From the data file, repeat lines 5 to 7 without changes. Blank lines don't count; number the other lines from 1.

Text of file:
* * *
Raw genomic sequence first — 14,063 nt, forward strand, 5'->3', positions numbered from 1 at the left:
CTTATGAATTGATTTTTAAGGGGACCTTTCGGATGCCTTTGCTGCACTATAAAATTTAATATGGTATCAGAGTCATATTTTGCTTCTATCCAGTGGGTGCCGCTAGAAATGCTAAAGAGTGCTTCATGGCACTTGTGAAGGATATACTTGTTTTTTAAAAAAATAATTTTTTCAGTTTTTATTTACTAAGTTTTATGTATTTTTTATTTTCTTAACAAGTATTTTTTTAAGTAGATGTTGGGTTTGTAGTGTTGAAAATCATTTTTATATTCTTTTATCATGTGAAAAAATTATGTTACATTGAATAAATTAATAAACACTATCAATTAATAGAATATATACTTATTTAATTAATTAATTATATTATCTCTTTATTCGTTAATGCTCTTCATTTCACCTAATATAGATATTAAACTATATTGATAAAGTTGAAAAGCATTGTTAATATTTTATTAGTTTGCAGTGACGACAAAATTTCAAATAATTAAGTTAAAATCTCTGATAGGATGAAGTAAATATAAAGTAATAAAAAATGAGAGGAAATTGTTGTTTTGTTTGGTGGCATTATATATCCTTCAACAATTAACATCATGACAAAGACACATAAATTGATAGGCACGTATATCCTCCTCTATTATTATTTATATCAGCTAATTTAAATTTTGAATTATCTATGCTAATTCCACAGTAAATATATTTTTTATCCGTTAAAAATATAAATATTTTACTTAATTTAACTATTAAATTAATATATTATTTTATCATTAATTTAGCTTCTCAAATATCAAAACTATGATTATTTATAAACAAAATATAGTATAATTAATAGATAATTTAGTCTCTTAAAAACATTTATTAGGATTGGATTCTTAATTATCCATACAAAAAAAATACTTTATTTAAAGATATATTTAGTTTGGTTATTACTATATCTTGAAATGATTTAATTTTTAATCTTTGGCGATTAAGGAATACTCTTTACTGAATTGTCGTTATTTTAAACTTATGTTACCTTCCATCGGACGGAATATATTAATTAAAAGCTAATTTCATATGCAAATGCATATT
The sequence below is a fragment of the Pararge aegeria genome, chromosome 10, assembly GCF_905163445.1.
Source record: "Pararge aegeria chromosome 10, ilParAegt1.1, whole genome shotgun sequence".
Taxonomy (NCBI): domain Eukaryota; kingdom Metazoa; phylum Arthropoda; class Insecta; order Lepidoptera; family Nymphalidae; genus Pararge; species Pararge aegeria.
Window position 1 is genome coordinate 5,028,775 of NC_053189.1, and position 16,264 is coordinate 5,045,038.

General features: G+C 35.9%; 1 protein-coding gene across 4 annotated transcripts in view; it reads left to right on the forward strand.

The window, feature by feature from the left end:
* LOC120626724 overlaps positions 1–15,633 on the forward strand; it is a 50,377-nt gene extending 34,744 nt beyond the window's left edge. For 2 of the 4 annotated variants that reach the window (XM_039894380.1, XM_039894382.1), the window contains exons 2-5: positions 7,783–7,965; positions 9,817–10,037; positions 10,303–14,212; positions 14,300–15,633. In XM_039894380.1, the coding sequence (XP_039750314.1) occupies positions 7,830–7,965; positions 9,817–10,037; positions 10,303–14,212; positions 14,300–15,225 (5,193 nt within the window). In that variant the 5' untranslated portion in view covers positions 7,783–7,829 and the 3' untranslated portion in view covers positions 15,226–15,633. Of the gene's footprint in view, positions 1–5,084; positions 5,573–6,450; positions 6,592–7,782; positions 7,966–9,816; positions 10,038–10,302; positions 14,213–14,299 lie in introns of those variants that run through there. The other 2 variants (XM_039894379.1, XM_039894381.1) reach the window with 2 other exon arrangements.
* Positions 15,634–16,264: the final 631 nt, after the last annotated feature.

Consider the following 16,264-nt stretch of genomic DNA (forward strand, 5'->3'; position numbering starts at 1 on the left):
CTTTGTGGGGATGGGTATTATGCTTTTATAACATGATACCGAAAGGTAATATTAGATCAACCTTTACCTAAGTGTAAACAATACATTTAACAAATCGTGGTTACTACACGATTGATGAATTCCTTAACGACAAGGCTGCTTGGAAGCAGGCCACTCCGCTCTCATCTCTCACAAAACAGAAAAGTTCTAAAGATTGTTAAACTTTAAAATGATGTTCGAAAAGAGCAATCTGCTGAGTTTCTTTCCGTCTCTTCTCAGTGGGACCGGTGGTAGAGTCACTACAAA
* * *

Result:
Taxonomy (NCBI): domain Eukaryota; kingdom Metazoa; phylum Arthropoda; class Insecta; order Lepidoptera; family Nymphalidae; genus Pararge; species Pararge aegeria.
Window position 1 is genome coordinate 5,028,775 of NC_053189.1, and position 16,264 is coordinate 5,045,038.

General features: G+C 35.9%; 1 protein-coding gene across 4 annotated transcripts in view; it reads left to right on the forward strand.